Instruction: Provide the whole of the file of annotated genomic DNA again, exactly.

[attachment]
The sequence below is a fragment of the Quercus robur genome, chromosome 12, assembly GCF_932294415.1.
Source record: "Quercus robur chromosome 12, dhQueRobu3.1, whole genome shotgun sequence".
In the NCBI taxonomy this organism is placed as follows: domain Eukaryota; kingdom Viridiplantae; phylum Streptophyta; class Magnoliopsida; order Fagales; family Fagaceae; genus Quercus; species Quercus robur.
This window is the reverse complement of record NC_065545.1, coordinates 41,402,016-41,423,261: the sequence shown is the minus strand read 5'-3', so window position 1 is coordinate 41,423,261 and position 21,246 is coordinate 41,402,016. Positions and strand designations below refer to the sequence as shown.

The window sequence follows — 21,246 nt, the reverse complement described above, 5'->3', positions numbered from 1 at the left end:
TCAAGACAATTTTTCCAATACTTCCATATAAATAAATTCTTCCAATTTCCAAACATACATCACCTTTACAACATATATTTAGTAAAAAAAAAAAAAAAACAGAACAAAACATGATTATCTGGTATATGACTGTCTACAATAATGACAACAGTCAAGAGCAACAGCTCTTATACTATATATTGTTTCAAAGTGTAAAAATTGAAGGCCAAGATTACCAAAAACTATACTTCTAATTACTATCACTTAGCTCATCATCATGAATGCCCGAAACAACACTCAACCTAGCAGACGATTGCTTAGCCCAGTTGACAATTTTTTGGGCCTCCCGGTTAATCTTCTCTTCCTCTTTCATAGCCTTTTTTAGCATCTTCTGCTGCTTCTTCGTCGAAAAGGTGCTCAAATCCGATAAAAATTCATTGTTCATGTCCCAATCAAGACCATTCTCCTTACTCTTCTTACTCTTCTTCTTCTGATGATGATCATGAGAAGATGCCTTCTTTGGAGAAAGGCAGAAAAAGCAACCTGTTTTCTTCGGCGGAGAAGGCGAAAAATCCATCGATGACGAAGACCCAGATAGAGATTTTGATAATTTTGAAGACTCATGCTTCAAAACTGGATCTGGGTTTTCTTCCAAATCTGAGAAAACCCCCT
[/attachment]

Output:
The sequence below is a fragment of the Quercus robur genome, chromosome 12, assembly GCF_932294415.1.
Source record: "Quercus robur chromosome 12, dhQueRobu3.1, whole genome shotgun sequence".
In the NCBI taxonomy this organism is placed as follows: domain Eukaryota; kingdom Viridiplantae; phylum Streptophyta; class Magnoliopsida; order Fagales; family Fagaceae; genus Quercus; species Quercus robur.
This window is the reverse complement of record NC_065545.1, coordinates 41,402,016-41,423,261: the sequence shown is the minus strand read 5'-3', so window position 1 is coordinate 41,423,261 and position 21,246 is coordinate 41,402,016. Positions and strand designations below refer to the sequence as shown.

The window sequence follows — 21,246 nt, the reverse complement described above, 5'->3', positions numbered from 1 at the left end:
TCAAGACAATTTTTCCAATACTTCCATATAAATAAATTCTTCCAATTTCCAAACATACATCACCTTTACAACATATATTTAGTAAAAAAAAAAAAAAAACAGAACAAAACATGATTATCTGGTATATGACTGTCTACAATAATGACAACAGTCAAGAGCAACAGCTCTTATACTATATATTGTTTCAAAGTGTAAAAATTGAAGGCCAAGATTACCAAAAACTATACTTCTAATTACTATCACTTAGCTCATCATCATGAATGCCCGAAACAACACTCAACCTAGCAGACGATTGCTTAGCCCAGTTGACAATTTTTTGGGCCTCCCGGTTAATCTTCTCTTCCTCTTTCATAGCCTTTTTTAGCATCTTCTGCTGCTTCTTCGTCGAAAAGGTGCTCAAATCCGATAAAAATTCATTGTTCATGTCCCAATCAAGACCATTCTCCTTACTCTTCTTACTCTTCTTCTTCTGATGATGATCATGAGAAGATGCCTTCTTTGGAGAAAGGCAGAAAAAGCAACCTGTTTTCTTCGGCGGAGAAGGCGAAAAATCCATCGATGACGAAGACCCAGATAGAGATTTTGATAATTTTGAAGACTCATGCTTCAAAACTGGATCTGGGTTTTCTTCCAAATCTGAGAAAACCCCCT